Downtown Sacramento’s soundscape had a new addition Monday afternoon: truck horns and loud chants from The People’s Convoy, a group modeled after Canadian truckers’ “freedom convoys” that protested against vaccine mandates.
The group is calling for the United States to lift the national emergency it declared when the COVID-19 pandemic began. They’re also demanding California kill a number of pandemic-related bills that were recently introduced.
Over 100 people, many carrying Thin Blue Line and yellow Gadsden flags, gathered at the west side of the Capitol building for the first of three demonstrations happening over the next three days.
William Owens Jr, a poet who performed at the rally, said he doesn’t expect rallygoers and members of The People’s Convoy to “all of a sudden be on the same page” politically or religiously.
“But we are expecting whatever happens to be to be established upon the Constitution,” he told CapRadio after his poem. “So when you see [the government]… passing bills that are absolutely contrary to life, the people must be a voice and confront these legislations.”
Some attendees, like John Barbee, had been traveling with the convoy for several weeks.
Barbee, a retired emergency room doctor from Tennessee, said he began searching for something similar to the trucker protests in Canada when he found The People’s Convoy.
“I just thought it was time to get on with life,” he said of the pandemic. “The People’s Convoy is primarily about medical freedom. We're not anti-mask, we're not anti-vaccine, we're pro-choice. Personally, I've been vaccinated. I don't care if anyone else has been or hasn't been.”
Andrew Nixon / CapRadio
Organizer Mike Landis, one of the first speakers at the rally, echoed Barbee’s statement.
“What matters is that no one should be forced to do something that they don’t want to do,” he said. “How many people do you think care, if they’re in a burning building, if their fireman is vaccinated or not when they come in to pull them out?”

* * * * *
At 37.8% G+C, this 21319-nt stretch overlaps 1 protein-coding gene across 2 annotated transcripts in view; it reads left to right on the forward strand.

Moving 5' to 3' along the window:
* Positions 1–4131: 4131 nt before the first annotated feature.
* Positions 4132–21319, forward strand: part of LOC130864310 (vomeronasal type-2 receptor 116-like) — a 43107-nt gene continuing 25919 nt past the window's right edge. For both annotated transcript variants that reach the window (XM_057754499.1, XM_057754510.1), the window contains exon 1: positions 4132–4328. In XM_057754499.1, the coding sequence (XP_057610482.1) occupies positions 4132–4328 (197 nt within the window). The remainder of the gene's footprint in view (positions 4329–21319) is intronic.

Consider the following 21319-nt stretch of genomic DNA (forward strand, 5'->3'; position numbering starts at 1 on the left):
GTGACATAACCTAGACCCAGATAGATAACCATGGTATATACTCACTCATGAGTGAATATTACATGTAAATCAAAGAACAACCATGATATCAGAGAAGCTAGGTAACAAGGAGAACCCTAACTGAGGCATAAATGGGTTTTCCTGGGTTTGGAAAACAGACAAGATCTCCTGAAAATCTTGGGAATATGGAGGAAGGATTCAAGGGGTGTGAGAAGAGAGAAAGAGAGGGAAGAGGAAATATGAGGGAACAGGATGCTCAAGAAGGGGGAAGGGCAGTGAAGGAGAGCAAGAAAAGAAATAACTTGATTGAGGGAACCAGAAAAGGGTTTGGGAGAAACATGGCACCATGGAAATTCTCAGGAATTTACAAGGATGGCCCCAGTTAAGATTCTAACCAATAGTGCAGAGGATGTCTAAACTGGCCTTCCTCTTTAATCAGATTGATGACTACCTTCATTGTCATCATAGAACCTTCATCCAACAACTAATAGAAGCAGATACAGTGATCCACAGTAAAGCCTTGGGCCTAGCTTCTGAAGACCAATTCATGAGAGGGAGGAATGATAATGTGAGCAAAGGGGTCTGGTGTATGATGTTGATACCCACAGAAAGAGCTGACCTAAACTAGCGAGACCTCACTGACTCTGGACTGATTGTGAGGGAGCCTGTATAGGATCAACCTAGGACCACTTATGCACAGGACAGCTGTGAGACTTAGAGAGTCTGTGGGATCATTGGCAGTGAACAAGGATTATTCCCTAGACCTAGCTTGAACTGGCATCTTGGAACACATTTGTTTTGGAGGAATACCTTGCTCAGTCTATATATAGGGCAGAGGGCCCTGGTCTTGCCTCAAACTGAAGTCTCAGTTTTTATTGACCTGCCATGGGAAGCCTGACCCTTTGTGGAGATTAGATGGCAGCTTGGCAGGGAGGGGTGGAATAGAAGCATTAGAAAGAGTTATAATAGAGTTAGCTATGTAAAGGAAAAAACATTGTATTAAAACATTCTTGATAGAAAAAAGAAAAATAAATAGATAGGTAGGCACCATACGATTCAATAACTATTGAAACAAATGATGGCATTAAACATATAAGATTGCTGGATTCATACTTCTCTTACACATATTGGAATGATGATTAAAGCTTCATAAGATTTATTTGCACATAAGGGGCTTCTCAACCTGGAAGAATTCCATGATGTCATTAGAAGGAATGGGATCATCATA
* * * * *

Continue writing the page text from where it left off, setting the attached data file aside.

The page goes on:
California remains under a state of emergency due to the coronavirus. But the state has eliminated many of its pandemic-related health orders in recent weeks, including its indoor mask mandate on March 1. The state also ended its mask mandate for students and educators on March 12.
Many other changes are part of the state’s broader attempt to move away from mandates in favor of stockpiling resources to help with rapid response.
State health secretary Mark Ghaly said in February that the state’s approach acknowledged that “we are not out of the woods.”
“We are just more familiar with the woods and don’t need to look awfully afraid of what’s behind the next tree,” he said.
The event’s organizers also said they’re protesting “10 bad bills” that are passing through the legislature. One was withdrawn last week by state senator Dr. Richard Pan; his Senate Bill 871 would’ve required K-12 students to be vaccinated against COVID-19.
Other bills include Senate Bill 1390 and Senate Bill 2098, both meant to quell the spread of misinformation and disinformation about, but not limited to, vaccines and elections on social media platforms and in medical settings.
Clarification: We've updated this story to clarify people at the demonstration were carrying Thin Blue Line flags.
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